Is this plant self-fertile or does it need a pollinator?
Do Baby Plants Have Parents?
Each Spring and Fall I give tours to of the Northlands Urban Farm to elementary kids, and at one point we usually find ourselves sitting in the strawberry patch and talking about flower, fruit and seeds.
“Can anyone tell me what all of thiese tiny little dots along the side of the strawberry are?”
“Those are seeds!”
“That’s right! And what are seeds? What do they do?”
“They grow into plants!”
“They do! Seeds are baby plants. Let me ask you a strange questions. Do baby plants have parents?”
*uncertain and confused looks*
As it turns out, baby plants do have parents. A seed is the result of sexual reproduction in which pollen (male) from one flower comes into contact with the ovary (female) of another. Some plants have separate (imperfect) male and female flowers while others have (perfect) flowers that contain male and female parts. To further complicate things, plants can be male, female, or both.
- Dioecious species have separate male and female plants. Ex; Hops, seabuckthorn, willow, poplar, honeylocusts, and arctic kiwi.
- Monoecious species have separate male and female flower on the same plant. Ex; corn, birch, pine, hazelnut, and squash.
- Unisexual species contain perfect flowers
By definition, self-fertile plants are both male and female and are self-pollinating when pollen from its male organs is capable of fertilising eggs in its female organs.
While self-pollinated seeds have a single parent, they will not be an exact copy (clone) of their parent plant. Clones are made by taking vegetative cuttings.
There are two main reasons why a plant is unable to fertilise itself. The first is that the plant is male or female. While both male and female plants will produce flowers, only the female plant will produce seeds (or fruit). When this happens, it is necessary to plant male and female plants to create seeds or fruit.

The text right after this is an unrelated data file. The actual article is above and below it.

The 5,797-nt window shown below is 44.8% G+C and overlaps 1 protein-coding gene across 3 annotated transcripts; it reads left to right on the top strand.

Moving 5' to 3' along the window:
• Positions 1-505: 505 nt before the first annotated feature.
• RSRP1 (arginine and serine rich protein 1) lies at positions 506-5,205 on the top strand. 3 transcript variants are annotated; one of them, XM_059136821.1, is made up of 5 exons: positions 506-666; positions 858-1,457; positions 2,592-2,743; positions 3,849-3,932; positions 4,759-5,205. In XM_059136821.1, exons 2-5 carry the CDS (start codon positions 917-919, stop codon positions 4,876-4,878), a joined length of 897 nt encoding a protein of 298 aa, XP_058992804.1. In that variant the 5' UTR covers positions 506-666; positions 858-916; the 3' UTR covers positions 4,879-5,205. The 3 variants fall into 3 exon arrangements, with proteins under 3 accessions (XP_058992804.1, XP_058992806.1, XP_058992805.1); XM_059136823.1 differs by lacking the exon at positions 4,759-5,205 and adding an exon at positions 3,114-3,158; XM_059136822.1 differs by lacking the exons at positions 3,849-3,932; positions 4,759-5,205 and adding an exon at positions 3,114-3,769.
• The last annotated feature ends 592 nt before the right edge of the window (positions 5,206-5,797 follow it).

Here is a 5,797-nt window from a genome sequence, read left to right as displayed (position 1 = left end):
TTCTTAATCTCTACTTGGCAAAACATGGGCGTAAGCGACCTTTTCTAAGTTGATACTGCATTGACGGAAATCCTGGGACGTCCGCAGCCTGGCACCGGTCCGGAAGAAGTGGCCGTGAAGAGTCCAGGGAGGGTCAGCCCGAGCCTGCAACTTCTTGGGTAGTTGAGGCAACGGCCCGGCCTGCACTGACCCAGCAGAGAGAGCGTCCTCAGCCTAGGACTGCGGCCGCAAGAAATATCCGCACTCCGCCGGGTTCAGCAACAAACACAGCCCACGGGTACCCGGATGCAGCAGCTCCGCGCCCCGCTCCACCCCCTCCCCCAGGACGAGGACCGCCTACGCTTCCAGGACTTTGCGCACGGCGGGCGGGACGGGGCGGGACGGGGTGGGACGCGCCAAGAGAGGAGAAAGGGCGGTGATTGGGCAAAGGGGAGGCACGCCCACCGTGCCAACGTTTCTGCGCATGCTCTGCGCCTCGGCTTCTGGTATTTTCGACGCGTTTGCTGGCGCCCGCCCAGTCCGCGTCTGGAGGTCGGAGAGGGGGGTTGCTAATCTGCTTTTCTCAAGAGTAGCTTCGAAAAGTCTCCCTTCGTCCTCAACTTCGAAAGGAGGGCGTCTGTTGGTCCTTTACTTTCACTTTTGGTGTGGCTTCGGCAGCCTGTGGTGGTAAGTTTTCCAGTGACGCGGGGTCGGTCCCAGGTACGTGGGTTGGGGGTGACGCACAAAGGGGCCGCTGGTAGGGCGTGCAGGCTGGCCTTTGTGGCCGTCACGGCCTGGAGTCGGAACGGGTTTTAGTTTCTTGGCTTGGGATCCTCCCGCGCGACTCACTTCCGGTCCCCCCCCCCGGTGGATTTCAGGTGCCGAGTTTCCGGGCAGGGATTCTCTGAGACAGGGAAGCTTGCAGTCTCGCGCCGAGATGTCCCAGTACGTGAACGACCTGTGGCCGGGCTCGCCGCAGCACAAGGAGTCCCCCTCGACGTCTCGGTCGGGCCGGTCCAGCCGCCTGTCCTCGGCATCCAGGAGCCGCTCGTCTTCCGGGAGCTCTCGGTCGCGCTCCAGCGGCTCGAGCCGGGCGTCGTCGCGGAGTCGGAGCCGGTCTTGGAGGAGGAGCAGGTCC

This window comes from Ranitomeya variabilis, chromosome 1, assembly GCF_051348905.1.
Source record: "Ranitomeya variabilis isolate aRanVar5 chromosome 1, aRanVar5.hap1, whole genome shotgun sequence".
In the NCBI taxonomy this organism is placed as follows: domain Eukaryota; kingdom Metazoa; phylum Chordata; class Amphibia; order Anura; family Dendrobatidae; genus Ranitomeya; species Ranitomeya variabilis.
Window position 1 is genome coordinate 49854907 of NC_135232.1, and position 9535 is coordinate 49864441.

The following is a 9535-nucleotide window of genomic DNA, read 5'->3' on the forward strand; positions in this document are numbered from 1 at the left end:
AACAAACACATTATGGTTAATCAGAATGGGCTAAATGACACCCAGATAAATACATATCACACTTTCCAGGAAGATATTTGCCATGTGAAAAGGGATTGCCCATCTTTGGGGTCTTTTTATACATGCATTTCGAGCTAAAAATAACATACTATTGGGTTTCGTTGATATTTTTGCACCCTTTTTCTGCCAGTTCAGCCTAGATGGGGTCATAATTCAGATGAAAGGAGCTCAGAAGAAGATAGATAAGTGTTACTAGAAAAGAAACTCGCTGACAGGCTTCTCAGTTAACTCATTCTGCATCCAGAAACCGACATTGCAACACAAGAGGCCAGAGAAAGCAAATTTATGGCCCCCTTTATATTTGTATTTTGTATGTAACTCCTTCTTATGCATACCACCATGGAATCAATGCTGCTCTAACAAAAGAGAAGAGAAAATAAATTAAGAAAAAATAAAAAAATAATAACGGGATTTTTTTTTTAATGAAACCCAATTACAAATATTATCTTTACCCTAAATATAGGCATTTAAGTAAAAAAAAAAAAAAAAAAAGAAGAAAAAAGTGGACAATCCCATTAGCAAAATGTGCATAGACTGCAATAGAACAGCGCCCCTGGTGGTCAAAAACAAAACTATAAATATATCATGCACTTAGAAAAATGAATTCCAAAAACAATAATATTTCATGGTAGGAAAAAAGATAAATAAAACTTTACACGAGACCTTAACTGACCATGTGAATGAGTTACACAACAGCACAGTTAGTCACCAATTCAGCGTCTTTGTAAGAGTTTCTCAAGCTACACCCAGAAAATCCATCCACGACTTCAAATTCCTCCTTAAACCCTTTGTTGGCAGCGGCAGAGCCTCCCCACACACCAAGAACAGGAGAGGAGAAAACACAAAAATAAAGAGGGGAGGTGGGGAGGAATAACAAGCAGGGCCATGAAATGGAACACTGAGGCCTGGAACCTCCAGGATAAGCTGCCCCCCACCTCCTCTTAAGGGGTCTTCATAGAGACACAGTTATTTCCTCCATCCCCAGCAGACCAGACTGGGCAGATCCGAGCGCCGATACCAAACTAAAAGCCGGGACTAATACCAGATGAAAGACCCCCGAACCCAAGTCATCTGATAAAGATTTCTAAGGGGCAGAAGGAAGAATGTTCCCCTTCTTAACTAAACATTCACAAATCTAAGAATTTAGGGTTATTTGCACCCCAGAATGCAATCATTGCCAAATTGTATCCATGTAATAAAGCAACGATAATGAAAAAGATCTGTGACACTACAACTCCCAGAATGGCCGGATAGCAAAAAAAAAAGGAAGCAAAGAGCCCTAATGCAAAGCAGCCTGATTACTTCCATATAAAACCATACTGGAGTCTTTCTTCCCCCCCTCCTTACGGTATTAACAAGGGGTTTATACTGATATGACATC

To increase genetic diversity and decrease inbreeding, the (male) pollen of some plants is incapable of fertilising its own (female) eggs. While this strategy may reduce the number of seeds that a plant produces it will increase the genetic diversity of those seeds by ensuring that they are the result of cross-pollination with another plant. An increase in variety increases the odds that some of the seeds will germinate and survive until reproductive maturity.
Plants that need a pollinator include:
- Any plant whose pollen and eggs are incompatible with each other.
- All species that contain separate male or female plants (dioecious species).
The seeds that result from cross-pollination are a genetic cross between two parents. While this process is usually left up to chance (wind or bees), it is sometimes the conscious result of human intervention. Plant breeders take advantage of cross-pollination by collecting pollen from one plant to fertilising another in an attempt to breed new plants with desired traits.